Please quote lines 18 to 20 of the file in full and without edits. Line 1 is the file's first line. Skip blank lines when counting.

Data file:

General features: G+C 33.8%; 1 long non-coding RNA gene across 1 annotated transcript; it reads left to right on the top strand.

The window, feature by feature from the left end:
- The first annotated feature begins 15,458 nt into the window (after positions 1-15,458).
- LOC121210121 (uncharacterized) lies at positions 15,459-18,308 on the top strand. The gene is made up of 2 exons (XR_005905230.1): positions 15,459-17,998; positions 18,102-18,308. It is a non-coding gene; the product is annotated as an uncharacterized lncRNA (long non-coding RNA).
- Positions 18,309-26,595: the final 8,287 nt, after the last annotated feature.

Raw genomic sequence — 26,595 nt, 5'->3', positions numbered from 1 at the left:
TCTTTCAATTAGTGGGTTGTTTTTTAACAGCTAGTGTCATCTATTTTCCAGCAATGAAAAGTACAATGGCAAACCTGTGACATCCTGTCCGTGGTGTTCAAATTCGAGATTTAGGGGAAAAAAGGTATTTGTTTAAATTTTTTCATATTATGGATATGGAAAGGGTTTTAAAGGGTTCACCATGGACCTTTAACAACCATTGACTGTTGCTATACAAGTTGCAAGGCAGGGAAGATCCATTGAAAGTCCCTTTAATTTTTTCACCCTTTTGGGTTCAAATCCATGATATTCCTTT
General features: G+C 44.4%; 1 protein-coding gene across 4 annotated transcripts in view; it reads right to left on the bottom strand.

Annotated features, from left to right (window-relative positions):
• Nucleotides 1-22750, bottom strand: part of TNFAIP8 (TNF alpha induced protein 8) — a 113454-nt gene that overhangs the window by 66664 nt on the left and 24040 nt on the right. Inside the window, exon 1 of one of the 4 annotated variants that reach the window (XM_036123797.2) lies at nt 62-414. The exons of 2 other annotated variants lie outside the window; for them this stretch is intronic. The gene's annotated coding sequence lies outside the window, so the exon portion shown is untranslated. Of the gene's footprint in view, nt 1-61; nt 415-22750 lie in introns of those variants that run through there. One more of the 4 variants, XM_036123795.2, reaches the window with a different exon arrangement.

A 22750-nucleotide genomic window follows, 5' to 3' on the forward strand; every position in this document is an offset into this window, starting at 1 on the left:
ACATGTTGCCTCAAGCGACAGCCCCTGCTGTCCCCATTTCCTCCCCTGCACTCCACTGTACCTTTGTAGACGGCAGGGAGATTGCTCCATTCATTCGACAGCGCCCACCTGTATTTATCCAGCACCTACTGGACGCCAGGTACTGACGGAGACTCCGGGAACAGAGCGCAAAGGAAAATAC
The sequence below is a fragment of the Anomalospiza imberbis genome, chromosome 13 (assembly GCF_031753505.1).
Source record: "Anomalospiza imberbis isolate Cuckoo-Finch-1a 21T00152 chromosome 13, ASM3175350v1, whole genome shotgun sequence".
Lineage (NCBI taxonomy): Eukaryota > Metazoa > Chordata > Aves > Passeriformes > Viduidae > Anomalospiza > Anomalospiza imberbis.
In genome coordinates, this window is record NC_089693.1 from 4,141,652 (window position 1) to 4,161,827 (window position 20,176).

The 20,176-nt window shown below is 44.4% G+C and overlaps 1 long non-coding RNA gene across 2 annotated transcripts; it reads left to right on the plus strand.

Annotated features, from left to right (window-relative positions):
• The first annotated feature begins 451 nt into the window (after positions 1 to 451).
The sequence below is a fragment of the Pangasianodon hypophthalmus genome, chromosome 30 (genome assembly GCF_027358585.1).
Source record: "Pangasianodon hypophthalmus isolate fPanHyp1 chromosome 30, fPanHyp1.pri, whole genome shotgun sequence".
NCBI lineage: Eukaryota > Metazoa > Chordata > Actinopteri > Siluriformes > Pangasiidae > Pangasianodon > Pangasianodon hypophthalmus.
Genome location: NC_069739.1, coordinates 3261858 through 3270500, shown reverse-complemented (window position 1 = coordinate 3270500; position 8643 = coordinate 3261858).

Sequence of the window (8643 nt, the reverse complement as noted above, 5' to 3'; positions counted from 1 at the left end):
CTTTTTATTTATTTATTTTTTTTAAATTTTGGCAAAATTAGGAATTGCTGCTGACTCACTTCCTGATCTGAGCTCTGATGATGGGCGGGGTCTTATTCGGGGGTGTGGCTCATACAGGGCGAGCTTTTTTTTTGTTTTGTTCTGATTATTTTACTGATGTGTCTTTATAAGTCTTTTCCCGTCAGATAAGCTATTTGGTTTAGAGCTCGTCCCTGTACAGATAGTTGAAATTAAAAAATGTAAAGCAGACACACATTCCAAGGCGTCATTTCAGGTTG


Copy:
Annotated features, from left to right (window-relative positions):
• The first annotated feature begins 451 nt into the window (after positions 1 to 451).
The sequence below is a fragment of the Pangasianodon hypophthalmus genome, chromosome 30 (genome assembly GCF_027358585.1).